Nariyal Vadi or Coconut burfi is a succulent, chewy, mouth-watering Indian sweet delicacy made with fresh coconut cooked in milk and khoya combined together, garnished with dry fruits and flavoured with cardamom powder. Nariyal vadi or Nariyal burfi or Khobra pak are all different names of coconut burfi.
Nariyal Vadi is a very common and popular sweet prepared in most households of India. This sweet is generally prepared during Indian festivals like Diwali, Raksha bandan or religious functions. This dish is easy to prepare, quick and delicious to eat. It also has got a good shelf life and can be stored for a week or two.
Coconut meat is extensively used in south India, coastal areas and some parts of India. The coconut palm is a versatile tree and its versatility is unmatched as it provides nutritious food and a natural sweet refreshing drink, oil for edible and non-edible uses, etc.
Coconut is extensively used in Kerala and is used right starting from breakfast to dinner making a variety of luscious dishes. Fresh grated coconut is used in most of the curries, puttu (a culinary delicacy of Kerala and Tamil Nadu). Coconut is also used in making a variety of chutneys which is accompanied with Idli, Vada and dosa.
Coconut meat is very versatile and used for making yummy sweet and savoury dishes. It is also used as masala for most non-vegetarian dishes. Some of the very popular savory dishes made with coconut are Kheema with coconut curry, coconut fish curry, prawn coconut curry, tomato coconut curry, coconut rice and sweet dishes like coconut ladoo, coconut toffee, coconut pan cake and many more.
Fresh coconut tastes sweet, meaty, creamy and blends well with other ingredients making the nariyal burfi truly tasty. Nariyal burfi has a wonderful distinctive and unique flavour giving it a rich and creamy taste. The fresh coconut meat adds a burst of sweet flavours along with the addition of ghee, khoya, sugar and dry fruits.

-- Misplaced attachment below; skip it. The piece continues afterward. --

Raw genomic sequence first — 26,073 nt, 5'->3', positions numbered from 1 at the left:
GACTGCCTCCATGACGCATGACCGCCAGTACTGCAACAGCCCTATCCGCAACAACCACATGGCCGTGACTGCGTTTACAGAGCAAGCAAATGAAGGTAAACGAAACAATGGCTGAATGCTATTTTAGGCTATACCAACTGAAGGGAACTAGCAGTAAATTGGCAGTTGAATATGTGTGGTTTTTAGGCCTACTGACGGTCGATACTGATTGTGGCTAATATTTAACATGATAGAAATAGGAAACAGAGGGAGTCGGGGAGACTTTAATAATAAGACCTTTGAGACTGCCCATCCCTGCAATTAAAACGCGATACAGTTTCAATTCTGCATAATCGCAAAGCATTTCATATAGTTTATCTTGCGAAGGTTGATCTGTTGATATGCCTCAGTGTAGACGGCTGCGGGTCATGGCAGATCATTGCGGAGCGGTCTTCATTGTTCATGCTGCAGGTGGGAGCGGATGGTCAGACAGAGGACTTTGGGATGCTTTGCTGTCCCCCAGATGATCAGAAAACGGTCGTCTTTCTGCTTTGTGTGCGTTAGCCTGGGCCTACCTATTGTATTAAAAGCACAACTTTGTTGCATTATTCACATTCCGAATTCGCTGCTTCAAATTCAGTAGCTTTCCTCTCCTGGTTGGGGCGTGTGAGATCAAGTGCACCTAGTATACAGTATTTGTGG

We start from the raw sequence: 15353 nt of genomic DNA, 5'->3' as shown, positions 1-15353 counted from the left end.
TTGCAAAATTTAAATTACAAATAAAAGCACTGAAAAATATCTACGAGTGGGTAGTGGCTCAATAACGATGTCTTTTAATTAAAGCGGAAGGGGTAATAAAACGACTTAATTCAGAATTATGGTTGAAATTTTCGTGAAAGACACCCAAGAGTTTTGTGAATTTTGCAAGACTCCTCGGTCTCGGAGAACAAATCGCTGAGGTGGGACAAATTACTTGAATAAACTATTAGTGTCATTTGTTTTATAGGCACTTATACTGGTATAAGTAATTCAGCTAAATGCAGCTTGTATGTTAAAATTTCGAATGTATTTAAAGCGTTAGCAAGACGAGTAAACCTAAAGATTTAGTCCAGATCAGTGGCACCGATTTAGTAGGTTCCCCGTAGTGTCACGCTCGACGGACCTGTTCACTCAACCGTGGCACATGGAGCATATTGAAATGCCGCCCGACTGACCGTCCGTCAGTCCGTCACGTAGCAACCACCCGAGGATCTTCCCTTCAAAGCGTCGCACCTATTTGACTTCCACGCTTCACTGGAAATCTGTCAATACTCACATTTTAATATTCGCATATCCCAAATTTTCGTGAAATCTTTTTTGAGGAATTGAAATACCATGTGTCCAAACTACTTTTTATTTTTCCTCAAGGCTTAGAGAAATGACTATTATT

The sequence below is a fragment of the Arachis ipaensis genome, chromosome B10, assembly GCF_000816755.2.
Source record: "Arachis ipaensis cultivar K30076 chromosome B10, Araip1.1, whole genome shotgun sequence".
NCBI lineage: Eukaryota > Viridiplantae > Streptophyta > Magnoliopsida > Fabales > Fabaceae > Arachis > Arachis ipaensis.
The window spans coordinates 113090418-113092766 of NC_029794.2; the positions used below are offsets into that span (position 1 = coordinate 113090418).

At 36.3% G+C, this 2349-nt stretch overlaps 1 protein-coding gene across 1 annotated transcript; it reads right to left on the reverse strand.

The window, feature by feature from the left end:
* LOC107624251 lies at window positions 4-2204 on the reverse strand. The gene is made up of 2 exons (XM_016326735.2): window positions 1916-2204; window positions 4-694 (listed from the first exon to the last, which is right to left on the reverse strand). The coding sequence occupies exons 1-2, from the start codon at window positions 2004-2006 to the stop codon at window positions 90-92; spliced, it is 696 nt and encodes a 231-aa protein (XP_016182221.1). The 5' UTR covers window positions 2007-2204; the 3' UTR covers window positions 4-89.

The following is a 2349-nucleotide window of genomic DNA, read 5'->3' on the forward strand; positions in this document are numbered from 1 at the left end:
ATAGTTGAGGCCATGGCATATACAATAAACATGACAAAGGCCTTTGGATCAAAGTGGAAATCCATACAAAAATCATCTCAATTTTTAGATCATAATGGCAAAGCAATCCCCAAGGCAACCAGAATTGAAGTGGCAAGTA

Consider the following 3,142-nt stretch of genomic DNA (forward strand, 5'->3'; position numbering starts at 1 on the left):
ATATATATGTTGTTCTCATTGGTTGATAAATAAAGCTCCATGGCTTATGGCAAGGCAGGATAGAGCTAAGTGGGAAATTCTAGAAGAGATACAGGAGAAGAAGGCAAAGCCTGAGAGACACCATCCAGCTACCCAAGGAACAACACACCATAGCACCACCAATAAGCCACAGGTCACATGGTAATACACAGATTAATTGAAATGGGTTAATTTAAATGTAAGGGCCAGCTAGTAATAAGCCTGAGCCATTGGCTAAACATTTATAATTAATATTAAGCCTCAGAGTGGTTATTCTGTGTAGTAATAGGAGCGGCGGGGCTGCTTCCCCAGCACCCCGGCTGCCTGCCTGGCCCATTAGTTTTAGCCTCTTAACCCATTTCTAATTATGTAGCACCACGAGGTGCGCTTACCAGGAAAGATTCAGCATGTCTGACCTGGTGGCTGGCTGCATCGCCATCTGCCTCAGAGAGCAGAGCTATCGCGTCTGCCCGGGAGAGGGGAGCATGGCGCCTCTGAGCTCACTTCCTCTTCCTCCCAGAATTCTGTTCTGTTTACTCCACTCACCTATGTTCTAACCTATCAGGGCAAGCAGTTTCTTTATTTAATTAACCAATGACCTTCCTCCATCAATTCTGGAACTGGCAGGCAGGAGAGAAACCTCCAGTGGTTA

To prepare this exotic and juicy Nariyal Vadi, heat a tablespoon full of ghee in a pan.
After about 10 – 12 minutes of cooking when the mixture is slightly getting solidified or a lump, the mixture is ready. Add khoya and mix well.
Add cardamom powder, mix well and after 3 mins of cooking switch off the flame. Pour this mixture in a greased plate and spread evenly with the help of a spatula (as shown in the video).
Sprinkle some crushed dry fruits (almonds and pistachios) over the mixture. Keep aside and allow cooling. Cut them into desired shapes (squares, diamond, rectangle etc).
Tips: When you grate coconut for this recipe, grate only the white fleshly coconut meat as this will give a nice white/ pinkish colour to the burfis. Always cut the desired shapes in desired sizes when the coconut sugar mixture is hot. It is difficult to cut once the mixture cools and dries up.
You can also add saffron strands, chopped almonds along with green cardamom powder for a richer taste. The trick in making burfi is to know the right time to remove from the flame because, if you take the pan off the fire too early, the burfi mix will be too soft and will not set and if you take it off a little late, the burfi mix will be too dry and will crumble and will not retain the shape you want. But it is just a matter of practice to know the right moment.